- Subject:
- Mathematics
- Material Type:
- Module
- Provider:
- Ohio Open Ed Collaborative
- Tags:

- License:
- Creative Commons Attribution Non-Commercial
- Language:
- English
- Media Formats:
- Downloadable docs, eBook, Interactive, Text/HTML, Video, Other

# Education Standards

# College Algebra Worksheet 7.1-7.2

# College Algebra Worksheet 7.3

# Linear Systems Bundle

# OpenStax Chapter 7 Introduction to Systems of Equations and Inequalitites

# Polygraph: Non-Linear Systems

# Systems of Equations and Inequalities

## Overview

# Chapter 7 Introduction and Outcomes

Systems of Equations and Inequalities

A skateboard manufacturer introduces a new line of boards. The manufacturer tracks its costs, which is the amount it spends to produce the boards, and its revenue, which is the amount it earns through sales of its boards. How can the company determine if it is making a profit with its new line? How many skateboards must be produced and sold before a profit is possible?

Let’s consider another question. John received an inheritance of $12,000 that he divided into three parts and invested in three ways: in a money-market fund paying 3% annual interest; in municipal bonds paying 4% annual interest; and in mutual funds paying 7% annual interest. John invested $4,000 more in municipal funds than in municipal bonds. He earned $670 in interest the first year. How much did John invest in each type of fund?

Understanding the correct approach to setting up problems such as these one makes finding a solution a matter of following a pattern. We will solve this and similar problems involving two or three equations and two or three variables in this section. Doing so uses similar techniques as those used to solve systems of two equations in two variables. However, finding solutions to systems of three equations requires a bit more organization and a touch of visual gymnastics.

(Adapted from OpenStax College Algebra)

Chapter Sections

7.1 Systems of Linear Equations: Two Variables

7.2 Systems of Linear Equations: Three Variables

7.3 Systems of Nonlinear Equations and Inequalities: Two Variables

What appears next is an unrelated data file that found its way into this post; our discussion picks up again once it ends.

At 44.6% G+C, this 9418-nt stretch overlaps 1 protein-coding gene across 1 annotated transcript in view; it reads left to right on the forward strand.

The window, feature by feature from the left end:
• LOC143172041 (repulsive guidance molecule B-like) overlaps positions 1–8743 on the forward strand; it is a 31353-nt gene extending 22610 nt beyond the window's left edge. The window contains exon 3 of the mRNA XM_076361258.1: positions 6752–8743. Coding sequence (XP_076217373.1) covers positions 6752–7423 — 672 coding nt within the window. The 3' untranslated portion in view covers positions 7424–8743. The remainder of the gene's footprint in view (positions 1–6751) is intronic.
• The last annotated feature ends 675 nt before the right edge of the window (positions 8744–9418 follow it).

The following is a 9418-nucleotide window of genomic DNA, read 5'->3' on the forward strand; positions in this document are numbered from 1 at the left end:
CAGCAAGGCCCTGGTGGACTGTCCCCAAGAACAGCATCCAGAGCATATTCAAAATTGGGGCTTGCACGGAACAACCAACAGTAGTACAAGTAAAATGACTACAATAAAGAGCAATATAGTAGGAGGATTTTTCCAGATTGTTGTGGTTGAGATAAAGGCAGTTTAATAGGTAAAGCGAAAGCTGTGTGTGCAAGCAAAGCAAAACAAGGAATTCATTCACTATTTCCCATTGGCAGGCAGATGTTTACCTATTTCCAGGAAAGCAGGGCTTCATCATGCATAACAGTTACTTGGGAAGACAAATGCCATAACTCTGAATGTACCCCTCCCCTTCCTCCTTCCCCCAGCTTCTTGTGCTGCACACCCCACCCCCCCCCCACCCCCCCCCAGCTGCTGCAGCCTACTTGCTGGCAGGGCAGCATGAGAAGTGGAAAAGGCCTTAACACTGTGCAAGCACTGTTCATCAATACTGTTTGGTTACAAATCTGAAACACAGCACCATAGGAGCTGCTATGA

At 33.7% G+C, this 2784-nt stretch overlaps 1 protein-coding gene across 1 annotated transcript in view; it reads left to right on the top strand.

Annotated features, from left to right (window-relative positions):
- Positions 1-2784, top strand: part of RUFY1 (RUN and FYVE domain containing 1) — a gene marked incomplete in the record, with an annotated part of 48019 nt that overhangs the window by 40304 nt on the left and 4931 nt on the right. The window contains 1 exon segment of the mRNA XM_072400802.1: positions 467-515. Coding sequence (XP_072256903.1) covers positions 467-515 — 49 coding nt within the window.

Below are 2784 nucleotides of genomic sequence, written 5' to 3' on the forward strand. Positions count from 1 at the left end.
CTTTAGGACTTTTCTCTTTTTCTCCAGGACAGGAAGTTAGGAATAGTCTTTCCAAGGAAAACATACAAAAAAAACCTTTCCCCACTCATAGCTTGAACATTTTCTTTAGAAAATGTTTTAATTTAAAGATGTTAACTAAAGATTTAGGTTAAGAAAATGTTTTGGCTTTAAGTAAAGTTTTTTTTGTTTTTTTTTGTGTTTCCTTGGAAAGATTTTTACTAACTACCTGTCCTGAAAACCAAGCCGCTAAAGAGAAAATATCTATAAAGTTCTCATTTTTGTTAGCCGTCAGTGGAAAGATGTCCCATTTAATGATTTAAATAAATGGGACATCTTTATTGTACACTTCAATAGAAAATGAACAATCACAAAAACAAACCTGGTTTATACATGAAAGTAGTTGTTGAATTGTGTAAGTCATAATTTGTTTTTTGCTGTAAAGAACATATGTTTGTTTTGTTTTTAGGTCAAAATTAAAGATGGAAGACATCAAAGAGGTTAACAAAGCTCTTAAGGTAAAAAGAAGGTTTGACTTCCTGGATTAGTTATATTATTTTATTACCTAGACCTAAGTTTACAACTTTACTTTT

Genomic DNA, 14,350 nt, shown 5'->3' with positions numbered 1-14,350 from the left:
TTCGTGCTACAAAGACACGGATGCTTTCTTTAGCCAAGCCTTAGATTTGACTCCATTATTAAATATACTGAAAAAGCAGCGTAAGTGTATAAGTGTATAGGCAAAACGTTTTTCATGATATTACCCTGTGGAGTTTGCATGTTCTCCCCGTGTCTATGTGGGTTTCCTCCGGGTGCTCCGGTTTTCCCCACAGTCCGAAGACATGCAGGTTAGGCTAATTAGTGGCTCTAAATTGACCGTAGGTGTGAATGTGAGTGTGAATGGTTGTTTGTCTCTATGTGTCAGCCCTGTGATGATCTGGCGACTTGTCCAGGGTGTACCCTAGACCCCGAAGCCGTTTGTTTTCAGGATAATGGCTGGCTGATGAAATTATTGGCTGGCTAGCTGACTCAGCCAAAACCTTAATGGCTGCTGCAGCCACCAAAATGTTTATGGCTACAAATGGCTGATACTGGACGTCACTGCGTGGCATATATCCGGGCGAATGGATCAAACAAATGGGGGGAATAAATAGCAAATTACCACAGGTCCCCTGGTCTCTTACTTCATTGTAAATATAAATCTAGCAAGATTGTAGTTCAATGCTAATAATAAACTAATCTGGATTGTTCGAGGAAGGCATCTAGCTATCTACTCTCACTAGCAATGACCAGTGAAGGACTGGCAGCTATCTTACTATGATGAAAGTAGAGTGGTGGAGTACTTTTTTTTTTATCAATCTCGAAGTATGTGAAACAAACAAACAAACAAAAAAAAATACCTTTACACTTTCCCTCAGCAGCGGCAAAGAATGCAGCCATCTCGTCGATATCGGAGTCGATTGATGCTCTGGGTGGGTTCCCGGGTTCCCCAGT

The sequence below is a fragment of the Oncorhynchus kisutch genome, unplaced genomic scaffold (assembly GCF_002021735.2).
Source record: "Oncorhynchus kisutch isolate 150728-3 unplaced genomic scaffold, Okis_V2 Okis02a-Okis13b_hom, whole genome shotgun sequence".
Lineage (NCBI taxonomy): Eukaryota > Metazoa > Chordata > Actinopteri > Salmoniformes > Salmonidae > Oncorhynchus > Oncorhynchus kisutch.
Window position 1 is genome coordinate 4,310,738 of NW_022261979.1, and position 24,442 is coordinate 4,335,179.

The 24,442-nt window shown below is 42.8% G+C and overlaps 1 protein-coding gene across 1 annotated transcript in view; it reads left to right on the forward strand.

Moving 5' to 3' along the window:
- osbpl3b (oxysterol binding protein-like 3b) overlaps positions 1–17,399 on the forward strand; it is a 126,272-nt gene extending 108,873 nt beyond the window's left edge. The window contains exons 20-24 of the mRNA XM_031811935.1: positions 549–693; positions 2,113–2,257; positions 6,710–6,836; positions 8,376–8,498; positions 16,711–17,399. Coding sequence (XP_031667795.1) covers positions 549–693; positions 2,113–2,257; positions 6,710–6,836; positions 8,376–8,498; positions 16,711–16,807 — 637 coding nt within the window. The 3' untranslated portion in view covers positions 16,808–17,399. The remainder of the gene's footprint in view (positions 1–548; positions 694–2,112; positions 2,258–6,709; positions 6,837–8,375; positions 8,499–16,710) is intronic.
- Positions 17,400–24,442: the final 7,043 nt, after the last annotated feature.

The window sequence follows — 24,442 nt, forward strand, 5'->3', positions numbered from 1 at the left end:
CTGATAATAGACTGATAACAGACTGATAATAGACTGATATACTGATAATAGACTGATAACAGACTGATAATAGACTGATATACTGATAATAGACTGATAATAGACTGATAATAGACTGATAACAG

2.Equations and Inequalities:Successful College Algebra students are proficient at solving a wide array of equations and inequalities involving linear, quadratic, higher-order polynomial, rational, exponential, logarithmic, radical, and piecewise-defined functions (including absolute value).

2b.Use correct, consistent, and coherent notation throughout the solution process to a given equation or inequality.

2d.Demonstrate an understanding of the correspondence between the solution to an equation, the zero of a function, and the point of intersection of two curves.*

2f.Solve systems of equations using substitution and/or elimination.

3.Equivalencies:Successful College Algebra students are proficient in creating equivalencies in order to simplify expressions, solve equations and inequalities, or take advantage of a common structure or form.

3a.Purposefully create equivalences and indicate where they are valid.

3b.Recognize opportunities to create equivalencies in order to simplify workflow.

4.Modeling with Functions:Successful College Algebra students should have experience in using and creating mathematics which model a wide range of phenomena.

4a.Interpret the function correspondence and behavior of a given model in terms of the context of the model.

5.Appropriate Use of Technology: Successful College Algebra students are proficient at choosing and applying technology to assist in analyzing functions.